Honestly my impression of the Tablelands is that it is neither a setting nor a system, more of just an idea. As such there really isn't much actually there to critique. any single post apocalyptic setting id Dies Irae has more meat to it as an alternative setting.
Reuse! Repurpose! Recycle! So of course I approve.
My main question: What is the Big Thing you are trying to accomplish with your new setting? (For all that Tablelands is not fleshed out, I feel comfortable calling it a setting, similar to the way 13th Age is a setting.)
I'm not sure this hits the "more traditional fantasy setting" tropes, so maybe there's something else you're after that is not quite that?
Should wizards really rule? They rarely do in traditional fantasy, from Merlin to Gandalf to Belgarath. The exceptions to the rule tend to be Bad, such as Voldemort (who still does not get to rule, but fail in the attempt). Xanth is an exception, but everyone there is a wizard of sorts, and none of them are wizards in the sense that a magus would acknowledge. (I suspect that having wizards rule might be the core of what you are after, an inverse to ME. If so, it might be worth exploring the implications of that more deeply, and nail down more setting chamberpots accordingly.)
Others have noted the lack of not-quite-human PCs. Making decisions here is kind of important for modern generic fantasy.
The four Realms are unique to Mythic Europe. Maybe get rid of them? Or if you do want Realms with distinct Auras, it's worth rolling your own, taking into consideration what these distinctions really mean here. For example, other than inheritance from ME, why is the Divine antipathetic toward Magic... but Faerie is not? Why not elemental/humorous Auras instead? Or Tarot? Or Awesome vs Meh? Or... What does it mean that the Infernal is distinct from Divine but edgy? What is the history behind all this? In a real way, the interaction of Auras, Realms and Regios maps the metaphysical landscape of ME. Since it does the same here, I think it deserves consideration.
A court setting is tricky, especially with Ars Magica rules in play, which grossly favor the offense. A Throne War here is not likely to look like its Amber equivalent. I expect a paroxysm of death at dawn. Or dusk. If you are looking for a Throne War, there might be a mismatch between mechanics and setting. You also might want to consider making the setting more specific rather than generic, to help support the uncommon style of play. (In contrast, the conventions of ME constrain conflicts among PC magi, so it doesn't matter that the rules suit it poorly. These constraints do not exist in the Tablelands setting. I expect the Wizard-Kings of The Tablelands to always be concerned about what an enemy with a fistful of vis might do, especially when Parma goes down, and take appropriate precautions.)
For the ultimate in wizard rule turning out bad within a fantasy setting, look no further than the "Dark Sun" setting. The Sorcerer Kings, who through side effects of their actions pretty much turned the entire world into a barren wasteland, serve as a firm example of what can happen when you have powerful wizards rule.
It is also one of my fav settings and one that I want to play in without using the Prisons and Lizards rules.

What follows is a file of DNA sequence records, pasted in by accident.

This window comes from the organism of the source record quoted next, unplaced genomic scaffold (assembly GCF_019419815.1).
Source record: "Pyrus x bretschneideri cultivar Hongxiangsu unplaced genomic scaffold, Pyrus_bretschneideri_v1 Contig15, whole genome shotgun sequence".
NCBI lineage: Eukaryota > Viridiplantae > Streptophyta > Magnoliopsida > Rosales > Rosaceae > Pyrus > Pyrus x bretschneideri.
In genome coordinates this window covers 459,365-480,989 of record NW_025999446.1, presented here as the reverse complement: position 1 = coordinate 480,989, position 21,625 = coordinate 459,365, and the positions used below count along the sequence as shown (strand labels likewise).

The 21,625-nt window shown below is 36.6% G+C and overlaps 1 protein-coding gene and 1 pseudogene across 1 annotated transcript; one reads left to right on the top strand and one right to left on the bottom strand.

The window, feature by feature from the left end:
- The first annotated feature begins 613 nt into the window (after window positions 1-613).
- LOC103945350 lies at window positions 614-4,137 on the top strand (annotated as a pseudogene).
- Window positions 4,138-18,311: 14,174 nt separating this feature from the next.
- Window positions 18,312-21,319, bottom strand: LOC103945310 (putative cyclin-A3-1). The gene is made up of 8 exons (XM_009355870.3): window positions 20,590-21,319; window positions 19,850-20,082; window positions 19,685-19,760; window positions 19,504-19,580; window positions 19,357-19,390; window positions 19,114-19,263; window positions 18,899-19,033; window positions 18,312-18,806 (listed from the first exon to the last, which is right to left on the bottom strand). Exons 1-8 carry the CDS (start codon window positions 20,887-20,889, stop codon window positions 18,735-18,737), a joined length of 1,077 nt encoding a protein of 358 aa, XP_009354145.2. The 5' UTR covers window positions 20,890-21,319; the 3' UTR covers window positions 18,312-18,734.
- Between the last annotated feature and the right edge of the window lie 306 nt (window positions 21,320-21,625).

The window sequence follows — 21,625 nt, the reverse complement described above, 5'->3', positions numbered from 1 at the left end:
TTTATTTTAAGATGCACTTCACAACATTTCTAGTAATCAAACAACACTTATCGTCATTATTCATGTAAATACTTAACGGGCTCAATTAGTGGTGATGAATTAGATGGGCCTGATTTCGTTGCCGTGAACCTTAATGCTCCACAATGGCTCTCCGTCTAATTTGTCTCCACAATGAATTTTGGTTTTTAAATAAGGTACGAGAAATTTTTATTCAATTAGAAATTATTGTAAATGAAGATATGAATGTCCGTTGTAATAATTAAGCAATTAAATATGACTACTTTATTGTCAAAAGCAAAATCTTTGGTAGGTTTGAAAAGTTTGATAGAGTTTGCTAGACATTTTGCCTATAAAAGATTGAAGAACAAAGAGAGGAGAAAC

2 other reasons wizards should not rule-
- it takes to much time: how are you going to master the secret forces of the universe when you are worried about taxation and crop allocation?
- It's too limiting: sure I'd like to go exploring the faerie realm and challenge dragons, but I have responsibilities to my kingdom.
better to be the power behind the throne and let them think of you as merely an advisor... also avoids pesky hordes of people with torches and pitchforks who blame you for the poor harvest or whatever little problem is annoying them this week, and invading army or something?
Those are very good reasons for why I the Wizard do not want to rule.
They do not tell us, however, why no wizard should be allowed to rule.
I could give you all the reasons in the world why they shouldn't, but ultimately if they have the power to rule and decide to they will.
Any wizard who choses to rule a kingdom is clearly a fool- they should have spent their time studying politics instead of magic if political power was the limit of their ambition, and will wind up being poisoned by someone better versed in mortal treachery, or else frustrated by the detail work of actually ruling. At best they may claim the title of ruler and leave the actual job of ruling to others, in which case they simply make themselves a target for little real benefit (see aforementioned poison).
I think the real question that is not being asked is why other wizards should seek to prevent another wizard from ruling aside from a desire to have the position themselves. Which can be very setting dependent- on the one extreme is preventing backlash from mundanes who are tired of the fact that wizards can easily seize power but generally make very poor leaders, on the other end is concerns of ripping the world apart when two wizards start competing for power.
Of course there are a number of possibilities in the middle- ruling in name only might carry perks like access to vis sources in the lands you rule... which may also be a reason for other magi to prevent mages from ruling...
Just to be clear, when I ask whether wizards should rule, it is from the outside perspective of designing a traditional fantasy setting, not necessarily the perspective of a wizard within a setting.
In Mythic Europe, wizards do not rule because of the Code, because of the power of the Divine, and to a lesser extent because ruling might take time away from lab and library.
In the Belgariad, bad wizards (Grolim) do rule, but they are far less powerful than the good wizards, who do not rule, and largely consider that sort of thing a petty distraction.
In Middle Earth, good wizards do not rule because the illegitimate exercise of authority over others is inherently corrupting in proportion to the power that can be exerted. (Note Melian the Maia's gossamer touch in her relationship to Thingol, even when he steers recklessly into disaster.)